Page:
A Loss for President Trump

Trump-Backed Wyoming Gubernatorial Candidate Falls in Primary
Foster Friess, Wyoming gubernatorial candidate and GOP megadonor, l ost the race for the Republican nomination on Tuesday. Friess, supported by Donald Trump, received an endorsement earlier in the day when the President tweeted : “Go VOTE TODAY for Foster Friess – He will be a fantastic Governor! Strong on Crime, Borders & 2nd Amendment. Loves our Military & our Vets. He has my complete and total Endorsement!” The president’s endorsement was not enough, as Friess suffered a defeat to Repubican primary winner State Treasurer Mark Gordon by a margin of six percentage points. According to most the recent PRRI polling , 86 percent of Republicans continue to view Donald Trump favorably.
Dan Cox: Young Women Don’t Think Trump Is on Their Side
PRRI Research Director Dan Cox was quoted in a recent Newsweek piece regarding whether the Republican Party will ever regain the majority of votes cast by young women. Newsweek recapped Cox’s most recent appearance on “What America’s Thinking,” on Hill.TV. This week, Cox and fellow guest Anna Greenberg of Greenberg Quinlan Rosner Research.” analyzed whether President Donald Trump has done irreparable damage to the GOP’s appeal to young women voters. “Young women, particularly when it comes to reproductive health issues and other concerns, they think that Trump is not on their side, and that is a little bit unique,” Cox told host Krystal Ball. PRRI’s most recent study examined this even further. “Close to half (45 percent) of women say Trump’s policies have been harmful to women, while only 30 percent of men say the same,” the study reports. “About one-quarter (23 percent) of men say Trump’s policies have helped women, while only 14 percent of women express this view. Similar numbers of men (36 percent) and women (32 percent) say they do not believe there has been any effect on women.”
D.C. School Drops Name of Slave-Owning Mayor and Renames it After First Black Principal
When students at the former Orr Elementary School returned to class for the coming school term, they walked into a brand-new building next to the remains of their old school. The building carries a new name, Lawrence Boone Elementary School. The school had previously been named for Benjamin Orr, a former mayor of Washington, D.C., who owned slaves. When the student body found out, they pushed to rename the school after a black principal who had presided over the halls from 1970-1995. Special education teacher Kelly Jones explains why to WAMU, “As students and as faculty and as people involved in the school, we were like, ‘Well as a predominantly black school, could we have that name represent us, our student body?’ And the students were just like, ‘No that’s not right.’” Though Lawrence Boone died in 2013, his daughter, Littyce Boone was on hand for the opening of the new school. “I’ve gone over to the cemetery,” she tells WAMU. “I was like, ‘Daddy, we did it. Your name. Your legacy, everything is carrying on.’”
GOP Representative and Wife Indicted
On Tuesday, an indictment against Rep. Duncan Hunter (R-CA) and his wife Margaret, was unsealed, detailing how the Hunters misused and abused campaign money for personal expenses. The indictment showcases how the Hunter family routinely used a campaign credit card to pay for extravagances like large bar bills, expensive hotels, lavish vacations, and smaller items like groceries and party supplies. The Hunters lived beyond their means and racked up thousands in overdraft fees and other credit card debt. House Speaker Paul Ryan (R-WI) issued the following statement on the Hunter fiasco: “The charges against Rep. Hunter are deeply serious. The Ethics Committee deferred its investigation at the request of the Justice Department. Now that he has been indicted, Rep. Hunter will be removed from his committee assignments pending the resolution of this matter.”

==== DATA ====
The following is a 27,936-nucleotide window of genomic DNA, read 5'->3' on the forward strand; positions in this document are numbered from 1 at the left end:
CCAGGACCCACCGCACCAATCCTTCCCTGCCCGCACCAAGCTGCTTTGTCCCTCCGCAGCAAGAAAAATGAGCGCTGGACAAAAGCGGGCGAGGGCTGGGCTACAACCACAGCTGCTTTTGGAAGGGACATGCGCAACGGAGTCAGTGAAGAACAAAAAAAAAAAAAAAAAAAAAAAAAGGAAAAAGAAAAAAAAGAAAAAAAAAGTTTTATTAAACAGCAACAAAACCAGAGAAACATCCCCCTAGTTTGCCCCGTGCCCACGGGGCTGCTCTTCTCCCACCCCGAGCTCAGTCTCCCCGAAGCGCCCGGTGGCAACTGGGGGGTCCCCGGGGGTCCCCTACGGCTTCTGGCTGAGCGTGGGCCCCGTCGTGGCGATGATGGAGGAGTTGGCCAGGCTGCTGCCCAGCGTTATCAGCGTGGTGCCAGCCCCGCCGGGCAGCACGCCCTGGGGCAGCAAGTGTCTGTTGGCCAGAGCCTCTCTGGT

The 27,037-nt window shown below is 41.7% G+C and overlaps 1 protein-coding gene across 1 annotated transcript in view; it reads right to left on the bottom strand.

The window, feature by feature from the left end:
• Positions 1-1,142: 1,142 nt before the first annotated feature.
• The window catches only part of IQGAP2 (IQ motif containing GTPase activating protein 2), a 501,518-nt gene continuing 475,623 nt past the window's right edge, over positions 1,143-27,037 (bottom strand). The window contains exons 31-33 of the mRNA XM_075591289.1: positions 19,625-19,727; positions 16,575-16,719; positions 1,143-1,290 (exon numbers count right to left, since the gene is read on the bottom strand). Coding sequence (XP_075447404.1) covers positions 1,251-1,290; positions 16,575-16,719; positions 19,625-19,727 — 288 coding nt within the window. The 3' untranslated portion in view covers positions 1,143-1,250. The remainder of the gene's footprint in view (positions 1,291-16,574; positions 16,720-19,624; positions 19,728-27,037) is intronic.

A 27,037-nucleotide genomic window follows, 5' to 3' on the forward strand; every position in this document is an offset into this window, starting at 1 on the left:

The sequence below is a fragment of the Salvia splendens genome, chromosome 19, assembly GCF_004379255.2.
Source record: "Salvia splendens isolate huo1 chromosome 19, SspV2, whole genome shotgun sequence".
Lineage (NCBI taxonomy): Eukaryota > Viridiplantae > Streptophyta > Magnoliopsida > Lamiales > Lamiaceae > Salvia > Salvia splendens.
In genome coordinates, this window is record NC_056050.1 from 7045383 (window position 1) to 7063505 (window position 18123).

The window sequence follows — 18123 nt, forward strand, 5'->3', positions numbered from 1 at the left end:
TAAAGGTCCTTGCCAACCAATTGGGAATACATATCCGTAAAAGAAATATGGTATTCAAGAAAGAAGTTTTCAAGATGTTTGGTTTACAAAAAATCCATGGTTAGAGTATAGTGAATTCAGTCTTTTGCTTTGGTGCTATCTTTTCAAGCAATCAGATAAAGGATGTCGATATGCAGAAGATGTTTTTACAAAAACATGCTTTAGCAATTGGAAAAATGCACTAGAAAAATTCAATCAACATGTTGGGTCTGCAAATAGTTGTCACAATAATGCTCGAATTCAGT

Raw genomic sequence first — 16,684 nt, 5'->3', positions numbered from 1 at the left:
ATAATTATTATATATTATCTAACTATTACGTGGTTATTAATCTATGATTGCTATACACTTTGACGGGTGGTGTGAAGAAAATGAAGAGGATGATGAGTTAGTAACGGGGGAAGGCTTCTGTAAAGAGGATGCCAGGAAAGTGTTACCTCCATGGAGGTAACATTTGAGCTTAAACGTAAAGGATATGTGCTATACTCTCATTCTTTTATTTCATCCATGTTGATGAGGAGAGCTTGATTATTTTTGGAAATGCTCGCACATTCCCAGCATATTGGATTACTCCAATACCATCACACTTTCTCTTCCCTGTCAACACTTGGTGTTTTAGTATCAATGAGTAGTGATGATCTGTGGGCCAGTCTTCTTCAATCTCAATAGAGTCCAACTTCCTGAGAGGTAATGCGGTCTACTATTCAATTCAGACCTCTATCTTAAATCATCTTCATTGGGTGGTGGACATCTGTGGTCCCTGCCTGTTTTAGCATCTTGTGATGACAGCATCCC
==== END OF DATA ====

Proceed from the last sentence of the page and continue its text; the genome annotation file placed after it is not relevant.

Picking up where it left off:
How Sexism Follows Women
A new study shows that in places where sexist attitudes are more prevalent, the earnings of homegrown white women are negatively impacted relative to white women born elsewhere. Jim Tankersley writes in The New York Times , “Perhaps most strikingly, the study finds that a woman’s lifelong earnings and how much she works are influenced by the levels of sexism in the state where she was born. A woman born in the Deep South is likely to face a much wider economic gender gap than a woman born on the Pacific Coast, the research shows, even if both women move to New York as adults.” The study, which will be released as a working paper, comes from economists Kerwin Kofi Charles of the University of Chicago, Jonathan Guryan of Northwestern University and Jessica Pan of the National University of Singapore.
Transgender Vermont Gubernatorial Candidate Reports Death Threats
Christine Hallquist, the transgender politician campaigning to be the next governor of Vermont, revealed this week that she has received death threats throughout her campaign. “Early on when our team assembled, I said, ‘the more successful we are, the more vitriol and threats we are going to receive,’” Hallquist told reporters on Tuesday . “It’s kind of a natural outcome of our divided country.” According to Hallquist, the unspecified threats have changed how her campaign interacts with potential voters. If a request comes in from out of state, the campaign will not specify where Hallquist will be. Threats against Hallquist are the latest threats against a transgender woman to receive headlines. In Oklahoma , a 12-year-old girl and her family are moving to Houston after parents in a Facebook group threatened kill the child. Recent PRRI data show that 59 percent of the country believe that transgender people face a lot of discrimination in the United States. However, when the same question was asked in 2013, 71 percent of respondents said the same.